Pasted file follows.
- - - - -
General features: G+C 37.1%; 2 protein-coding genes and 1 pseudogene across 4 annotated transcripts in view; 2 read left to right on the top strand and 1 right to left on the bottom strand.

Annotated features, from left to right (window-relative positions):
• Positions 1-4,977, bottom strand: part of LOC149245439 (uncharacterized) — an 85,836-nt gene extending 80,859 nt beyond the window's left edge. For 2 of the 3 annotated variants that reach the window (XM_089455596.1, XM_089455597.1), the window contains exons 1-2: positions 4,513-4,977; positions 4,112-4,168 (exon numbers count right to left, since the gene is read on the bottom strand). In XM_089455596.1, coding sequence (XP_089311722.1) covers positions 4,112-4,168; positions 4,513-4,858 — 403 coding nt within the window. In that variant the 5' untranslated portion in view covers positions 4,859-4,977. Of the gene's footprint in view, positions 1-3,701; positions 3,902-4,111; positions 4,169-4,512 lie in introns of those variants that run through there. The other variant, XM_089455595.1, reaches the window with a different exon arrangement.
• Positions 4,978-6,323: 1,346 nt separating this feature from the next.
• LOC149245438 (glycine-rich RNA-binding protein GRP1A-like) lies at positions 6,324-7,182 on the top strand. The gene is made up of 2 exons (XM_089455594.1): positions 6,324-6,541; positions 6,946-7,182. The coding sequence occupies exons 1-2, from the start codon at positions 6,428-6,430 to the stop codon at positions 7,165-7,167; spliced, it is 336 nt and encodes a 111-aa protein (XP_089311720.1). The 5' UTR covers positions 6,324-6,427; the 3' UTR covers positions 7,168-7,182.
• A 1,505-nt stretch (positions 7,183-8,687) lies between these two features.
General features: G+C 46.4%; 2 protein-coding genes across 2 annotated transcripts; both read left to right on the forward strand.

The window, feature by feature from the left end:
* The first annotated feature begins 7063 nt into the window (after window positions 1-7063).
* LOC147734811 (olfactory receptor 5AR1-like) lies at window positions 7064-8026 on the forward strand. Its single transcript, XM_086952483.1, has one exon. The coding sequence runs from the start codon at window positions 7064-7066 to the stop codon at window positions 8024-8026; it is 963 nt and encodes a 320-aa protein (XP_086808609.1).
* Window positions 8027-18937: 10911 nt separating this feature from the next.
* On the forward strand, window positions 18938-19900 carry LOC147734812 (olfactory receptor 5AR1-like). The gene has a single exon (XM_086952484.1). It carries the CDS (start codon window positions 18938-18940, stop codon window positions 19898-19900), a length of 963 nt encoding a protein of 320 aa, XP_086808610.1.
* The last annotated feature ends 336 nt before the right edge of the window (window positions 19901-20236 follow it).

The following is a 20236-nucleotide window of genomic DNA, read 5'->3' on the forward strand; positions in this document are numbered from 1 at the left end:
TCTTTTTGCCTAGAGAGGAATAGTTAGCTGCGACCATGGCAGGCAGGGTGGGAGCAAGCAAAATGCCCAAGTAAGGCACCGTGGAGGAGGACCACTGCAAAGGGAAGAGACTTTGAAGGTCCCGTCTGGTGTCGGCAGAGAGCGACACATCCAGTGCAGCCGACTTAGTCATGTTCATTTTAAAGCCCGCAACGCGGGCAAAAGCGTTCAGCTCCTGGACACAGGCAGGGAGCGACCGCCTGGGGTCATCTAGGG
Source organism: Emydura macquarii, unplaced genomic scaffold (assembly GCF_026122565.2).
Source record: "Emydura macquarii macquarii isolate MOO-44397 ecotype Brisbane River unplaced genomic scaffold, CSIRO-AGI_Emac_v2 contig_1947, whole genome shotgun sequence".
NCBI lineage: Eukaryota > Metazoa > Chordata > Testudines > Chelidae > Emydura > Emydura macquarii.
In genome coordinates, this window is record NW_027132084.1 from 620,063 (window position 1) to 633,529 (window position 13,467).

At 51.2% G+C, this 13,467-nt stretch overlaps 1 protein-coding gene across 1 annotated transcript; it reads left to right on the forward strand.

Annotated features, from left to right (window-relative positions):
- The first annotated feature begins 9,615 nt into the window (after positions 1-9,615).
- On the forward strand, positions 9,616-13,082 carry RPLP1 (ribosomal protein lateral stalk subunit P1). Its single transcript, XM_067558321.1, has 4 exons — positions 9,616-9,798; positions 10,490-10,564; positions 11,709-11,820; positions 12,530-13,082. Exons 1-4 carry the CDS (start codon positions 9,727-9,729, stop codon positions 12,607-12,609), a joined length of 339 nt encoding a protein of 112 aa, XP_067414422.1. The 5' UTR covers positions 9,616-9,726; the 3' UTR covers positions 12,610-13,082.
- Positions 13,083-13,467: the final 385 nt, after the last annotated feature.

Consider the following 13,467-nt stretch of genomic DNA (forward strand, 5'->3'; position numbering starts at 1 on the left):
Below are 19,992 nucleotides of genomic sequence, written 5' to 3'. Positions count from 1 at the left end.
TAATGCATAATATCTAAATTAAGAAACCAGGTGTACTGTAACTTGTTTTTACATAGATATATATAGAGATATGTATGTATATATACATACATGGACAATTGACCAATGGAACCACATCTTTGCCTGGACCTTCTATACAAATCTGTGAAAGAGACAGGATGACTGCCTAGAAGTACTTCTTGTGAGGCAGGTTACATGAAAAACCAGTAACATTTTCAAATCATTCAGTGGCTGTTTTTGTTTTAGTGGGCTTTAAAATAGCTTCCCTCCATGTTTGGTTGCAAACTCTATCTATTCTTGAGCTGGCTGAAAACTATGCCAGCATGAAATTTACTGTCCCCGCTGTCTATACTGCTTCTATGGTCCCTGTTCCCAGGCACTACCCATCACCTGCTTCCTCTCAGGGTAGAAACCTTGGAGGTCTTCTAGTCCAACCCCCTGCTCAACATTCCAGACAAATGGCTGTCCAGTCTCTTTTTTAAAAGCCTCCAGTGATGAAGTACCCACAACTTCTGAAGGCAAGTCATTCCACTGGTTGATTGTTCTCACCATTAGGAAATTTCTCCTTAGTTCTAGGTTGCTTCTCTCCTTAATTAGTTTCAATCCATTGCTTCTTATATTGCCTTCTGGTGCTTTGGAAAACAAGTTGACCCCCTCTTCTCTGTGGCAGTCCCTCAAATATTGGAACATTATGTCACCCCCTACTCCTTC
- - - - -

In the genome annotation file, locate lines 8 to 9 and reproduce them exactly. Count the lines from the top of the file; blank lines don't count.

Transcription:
The window, feature by feature from the left end:
* The first annotated feature begins 7063 nt into the window (after window positions 1-7063).